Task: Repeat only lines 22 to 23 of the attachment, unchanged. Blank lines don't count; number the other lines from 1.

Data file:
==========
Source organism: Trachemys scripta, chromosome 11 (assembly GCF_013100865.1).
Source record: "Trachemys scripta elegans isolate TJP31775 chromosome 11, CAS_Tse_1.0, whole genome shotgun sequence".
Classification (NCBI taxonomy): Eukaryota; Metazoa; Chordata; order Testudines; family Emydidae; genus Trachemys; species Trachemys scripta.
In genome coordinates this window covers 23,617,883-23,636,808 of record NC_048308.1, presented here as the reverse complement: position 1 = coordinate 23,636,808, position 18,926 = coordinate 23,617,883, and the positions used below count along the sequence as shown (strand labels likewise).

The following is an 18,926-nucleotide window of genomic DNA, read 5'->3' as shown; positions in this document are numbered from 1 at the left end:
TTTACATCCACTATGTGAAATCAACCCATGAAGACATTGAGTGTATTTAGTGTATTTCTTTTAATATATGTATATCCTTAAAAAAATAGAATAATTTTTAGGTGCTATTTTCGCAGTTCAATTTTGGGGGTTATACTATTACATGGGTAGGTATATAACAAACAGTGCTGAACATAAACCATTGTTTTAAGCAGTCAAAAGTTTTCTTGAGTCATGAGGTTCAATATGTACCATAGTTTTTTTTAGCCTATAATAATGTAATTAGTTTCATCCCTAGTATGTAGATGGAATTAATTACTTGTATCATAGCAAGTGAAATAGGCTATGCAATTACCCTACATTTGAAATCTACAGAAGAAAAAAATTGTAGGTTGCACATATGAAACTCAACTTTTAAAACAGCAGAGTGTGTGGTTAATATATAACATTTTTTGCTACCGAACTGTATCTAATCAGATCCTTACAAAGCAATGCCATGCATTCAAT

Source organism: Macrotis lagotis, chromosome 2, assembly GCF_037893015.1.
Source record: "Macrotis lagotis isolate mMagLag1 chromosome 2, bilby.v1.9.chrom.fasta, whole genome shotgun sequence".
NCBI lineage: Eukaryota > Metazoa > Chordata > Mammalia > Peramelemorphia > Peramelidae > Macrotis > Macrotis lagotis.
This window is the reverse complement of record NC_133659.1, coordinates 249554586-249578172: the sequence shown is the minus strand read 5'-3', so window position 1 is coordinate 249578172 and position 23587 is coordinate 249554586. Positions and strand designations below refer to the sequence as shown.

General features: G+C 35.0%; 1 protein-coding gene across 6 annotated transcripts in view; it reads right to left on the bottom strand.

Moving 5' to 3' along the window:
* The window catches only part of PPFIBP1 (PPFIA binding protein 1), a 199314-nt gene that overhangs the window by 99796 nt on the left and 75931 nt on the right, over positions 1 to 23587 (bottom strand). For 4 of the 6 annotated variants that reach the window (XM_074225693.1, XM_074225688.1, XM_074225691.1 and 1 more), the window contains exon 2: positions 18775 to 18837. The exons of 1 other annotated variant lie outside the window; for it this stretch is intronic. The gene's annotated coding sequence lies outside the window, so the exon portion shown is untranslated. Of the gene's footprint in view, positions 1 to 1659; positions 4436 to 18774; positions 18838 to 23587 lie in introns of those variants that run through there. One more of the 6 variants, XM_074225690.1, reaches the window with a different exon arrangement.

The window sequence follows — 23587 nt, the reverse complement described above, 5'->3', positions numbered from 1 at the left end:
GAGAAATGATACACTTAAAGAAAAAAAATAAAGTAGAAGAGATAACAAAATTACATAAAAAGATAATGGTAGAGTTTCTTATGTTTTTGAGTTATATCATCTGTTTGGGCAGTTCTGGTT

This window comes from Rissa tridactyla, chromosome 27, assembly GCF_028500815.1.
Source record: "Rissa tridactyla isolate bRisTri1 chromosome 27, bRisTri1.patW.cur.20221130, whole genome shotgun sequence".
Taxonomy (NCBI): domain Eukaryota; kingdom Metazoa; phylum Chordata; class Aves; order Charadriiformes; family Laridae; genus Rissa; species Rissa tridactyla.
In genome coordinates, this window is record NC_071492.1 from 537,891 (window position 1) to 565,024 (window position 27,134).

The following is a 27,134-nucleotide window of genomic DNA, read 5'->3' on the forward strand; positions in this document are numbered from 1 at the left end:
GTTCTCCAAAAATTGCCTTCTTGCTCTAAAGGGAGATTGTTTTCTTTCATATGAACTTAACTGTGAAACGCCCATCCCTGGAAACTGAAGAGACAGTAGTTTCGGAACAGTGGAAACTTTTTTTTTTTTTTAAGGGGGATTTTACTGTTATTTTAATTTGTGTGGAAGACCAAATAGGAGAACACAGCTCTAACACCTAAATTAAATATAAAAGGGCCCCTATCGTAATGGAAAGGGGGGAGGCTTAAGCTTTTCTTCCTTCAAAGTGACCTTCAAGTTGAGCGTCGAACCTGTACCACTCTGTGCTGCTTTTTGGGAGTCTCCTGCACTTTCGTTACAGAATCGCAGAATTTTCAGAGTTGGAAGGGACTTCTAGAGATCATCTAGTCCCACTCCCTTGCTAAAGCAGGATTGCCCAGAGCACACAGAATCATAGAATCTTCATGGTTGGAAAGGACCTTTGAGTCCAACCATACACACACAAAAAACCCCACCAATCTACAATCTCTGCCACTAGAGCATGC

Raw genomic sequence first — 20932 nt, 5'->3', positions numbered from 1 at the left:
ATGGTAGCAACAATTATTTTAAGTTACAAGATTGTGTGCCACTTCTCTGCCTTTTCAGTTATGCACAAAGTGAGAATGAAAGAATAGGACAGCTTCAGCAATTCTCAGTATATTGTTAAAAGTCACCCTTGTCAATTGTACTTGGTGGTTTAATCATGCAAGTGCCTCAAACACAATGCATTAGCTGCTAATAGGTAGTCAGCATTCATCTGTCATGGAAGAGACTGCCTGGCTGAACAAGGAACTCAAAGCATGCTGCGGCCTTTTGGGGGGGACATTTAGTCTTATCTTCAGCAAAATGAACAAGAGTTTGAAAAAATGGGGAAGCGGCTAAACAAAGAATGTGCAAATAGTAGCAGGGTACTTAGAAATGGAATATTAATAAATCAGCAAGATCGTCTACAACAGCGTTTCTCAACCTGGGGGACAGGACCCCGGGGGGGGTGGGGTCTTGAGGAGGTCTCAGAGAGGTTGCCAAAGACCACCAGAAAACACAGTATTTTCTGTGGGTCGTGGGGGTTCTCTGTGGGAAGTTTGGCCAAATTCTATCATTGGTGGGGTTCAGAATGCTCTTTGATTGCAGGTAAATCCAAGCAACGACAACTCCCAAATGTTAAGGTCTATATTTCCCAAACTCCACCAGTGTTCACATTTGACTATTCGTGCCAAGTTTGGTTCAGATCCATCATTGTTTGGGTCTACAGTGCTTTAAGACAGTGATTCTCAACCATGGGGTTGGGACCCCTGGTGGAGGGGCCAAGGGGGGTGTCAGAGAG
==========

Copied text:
Raw genomic sequence first — 20932 nt, 5'->3', positions numbered from 1 at the left:
ATGGTAGCAACAATTATTTTAAGTTACAAGATTGTGTGCCACTTCTCTGCCTTTTCAGTTATGCACAAAGTGAGAATGAAAGAATAGGACAGCTTCAGCAATTCTCAGTATATTGTTAAAAGTCACCCTTGTCAATTGTACTTGGTGGTTTAATCATGCAAGTGCCTCAAACACAATGCATTAGCTGCTAATAGGTAGTCAGCATTCATCTGTCATGGAAGAGACTGCCTGGCTGAACAAGGAACTCAAAGCATGCTGCGGCCTTTTGGGGGGGACATTTAGTCTTATCTTCAGCAAAATGAACAAGAGTTTGAAAAAATGGGGAAGCGGCTAAACAAAGAATGTGCAAATAGTAGCAGGGTACTTAGAAATGGAATATTAATAAATCAGCAAGATCGTCTACAACAGCGTTTCTCAACCTGGGGGACAGGACCCCGGGGGGGGTGGGGTCTTGAGGAGGTCTCAGAGAGGTTGCCAAAGACCACCAGAAAACACAGTATTTTCTGTGGGTCGTGGGGGTTCTCTGTGGGAAGTTTGGCCAAATTCTATCATTGGTGGGGTTCAGAATGCTCTTTGATTGCAGGTAAATCCAAGCAACGACAACTCCCAAATGTTAAGGTCTATATTTCCCAAACTCCACCAGTGTTCACATTTGACTATTCGTGCCAAGTTTGGTTCAGATCCATCATTGTTTGGGTCTACAGTGCTTTAAGACAGTGATTCTCAACCATGGGGTTGGGACCCCTGGTGGAGGGGCCAAGGGGGGTGTCAGAGAG